Keto is the cure. Keto gives you longevity. Keto will keep diseases away from you.
Keto will get you slim with a flat belly — MECCA for women, right?
And don’t forget intermittent fasting. You CAN learn to ignore hunger; it’s just trying to trick you.
And bacon is God.
Something with that kind of hype was guaranteed to get the attention of someone like me — sixty-something, believing she was fat since she was 11, when her mother force-marched her into a Weight Watchers meeting (which had just been invented) because her mother was ashamed that her daughter wasn’t as Twiggy-like as her classmates.
Diets have come a long way since 1966, but they are all about structure, and forcing you away from what you want, and telling you that you can’t listen to your own body about food.
I have been on every weight loss diet known to humanity, eaten the weirdest food combinations, taught myself to take two bites of something I crave and then deliberately throw the rest away — whether it was a small packet of goldfish crackers or a three pound box of expensive imported cookies mattered not at all.
Nor did it matter if anyone else in the house might have enjoyed it in a more sane manner.
I just had to get rid of the food the way an addict gets rid of his poison.
So I embraced Keto. All the dead thing and fat I wanted. Carbs were evil. Well, if that meant I couldn’t eat them at all maybe I wouldn’t be tempted.
For two or three years, I was militantly Keto, felt horribly guilty if I ate so much as a grape or a cracker, but had the satisfaction of losing 19 pounds.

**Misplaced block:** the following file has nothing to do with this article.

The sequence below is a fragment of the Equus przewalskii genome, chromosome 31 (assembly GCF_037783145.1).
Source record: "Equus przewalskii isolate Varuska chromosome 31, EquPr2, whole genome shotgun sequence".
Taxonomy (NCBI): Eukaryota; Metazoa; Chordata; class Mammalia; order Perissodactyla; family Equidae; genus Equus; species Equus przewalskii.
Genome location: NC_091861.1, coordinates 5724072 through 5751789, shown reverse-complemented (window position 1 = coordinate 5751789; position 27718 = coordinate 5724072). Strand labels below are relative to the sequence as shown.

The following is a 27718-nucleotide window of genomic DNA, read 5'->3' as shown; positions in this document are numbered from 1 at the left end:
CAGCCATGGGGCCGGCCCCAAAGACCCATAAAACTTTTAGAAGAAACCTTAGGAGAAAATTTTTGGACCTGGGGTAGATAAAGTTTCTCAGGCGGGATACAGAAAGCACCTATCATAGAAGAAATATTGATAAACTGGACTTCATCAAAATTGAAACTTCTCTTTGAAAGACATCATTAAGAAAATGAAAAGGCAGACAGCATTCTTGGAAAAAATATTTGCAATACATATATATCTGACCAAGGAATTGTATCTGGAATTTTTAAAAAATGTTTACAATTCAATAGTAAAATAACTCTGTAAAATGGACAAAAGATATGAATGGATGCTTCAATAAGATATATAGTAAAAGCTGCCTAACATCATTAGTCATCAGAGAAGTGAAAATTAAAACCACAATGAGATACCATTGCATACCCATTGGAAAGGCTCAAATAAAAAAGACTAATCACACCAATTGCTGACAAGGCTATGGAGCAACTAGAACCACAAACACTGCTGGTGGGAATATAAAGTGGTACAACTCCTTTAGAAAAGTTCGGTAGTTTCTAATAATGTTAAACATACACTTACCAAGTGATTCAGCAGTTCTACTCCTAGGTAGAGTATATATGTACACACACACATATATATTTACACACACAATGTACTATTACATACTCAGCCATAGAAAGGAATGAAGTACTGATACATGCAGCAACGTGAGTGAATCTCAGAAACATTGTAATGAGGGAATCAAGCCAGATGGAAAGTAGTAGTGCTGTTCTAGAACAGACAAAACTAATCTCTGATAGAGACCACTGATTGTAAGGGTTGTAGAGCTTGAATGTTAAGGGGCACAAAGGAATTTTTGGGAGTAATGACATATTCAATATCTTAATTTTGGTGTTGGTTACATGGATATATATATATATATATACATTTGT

Then, as has happened so often in my life, my gut rebelled. Every few years it gets to the point where eating anything at all gives me nausea. And so I go on drugs (Prilosec, Prevacid, Pepcid) to calm it down. I go off the diet of the moment when I do that. I eat whatever I can stomach. And then I try to go back to what was making me miserable, because thin is more important than sensible.
But eventually, the gut pain and nausea was the worst I’d ever had. And this time, NOTHING was curing it. Plus, the Prilosec that had saved me before gave me other, more serious problems (which shall remain behind the curtain for this chat).
Add to that my cholesterol numbers were absolutely through the roof, and the specter of heart attacks and strokes began to whisper in my brain.
So reluctantly, I had to ditch the Keto.
I ate. Carbs soothed my gut.
And I gained back the weight — back to my adult set-point of about 172–175. (The lowest I had gotten was 161.4).
So now what, I asked myself? What’s most important?
Feeling better. And getting a chance to cook, frankly; there’s only so much you can do with exclusively dead thing and fat.
So I squared my shoulders and looked at Mediterranean.
Oh, glory be…SALAD. And fruit. And pita. And zucchini and tomatoes and farro and lots and lots of fish and legumes…
And I didn’t have to deal with bacon.
The dead thing and butterfat were out the door, and the produce marched in with glee.
Now? I’ve been on the Mediterranean train for a couple of years, and there has been much and varied joy about it:
The kitchen, always my kingdom, has become a place of light, discovery and olive oil.
I eat three meals a day without a bit of guilt.
I find I don’t crave a damn thing, because if I want it, I have it. it’s no longer contraband.
No pain. No nausea. Not one *bleeping* gut drug.
And amazingly, all those cholesterol numbers that were threatening me with cardiac horrors?
Completely back to normal. NORMAL. And without drugs. Who’d have believed it? (And fascinatingly, my fasting glucose is the lowest it’s been in a decade, so no diabetes worries, either.)
Now, if you’re waiting to hear that I have also lost weight — well, no, I’m afraid this isn’t that kind of a faery tale. I still have a grandmother’s figure.
But I no longer beat myself up about that, either.
We women have always been taught not to listen to our bodies — that it will never be what we want it to be until and unless we beat it into submission.
Thanks, but no. I’ve decided that I want it to be a partner, not an adversary.
And we’re both a lot happier that way.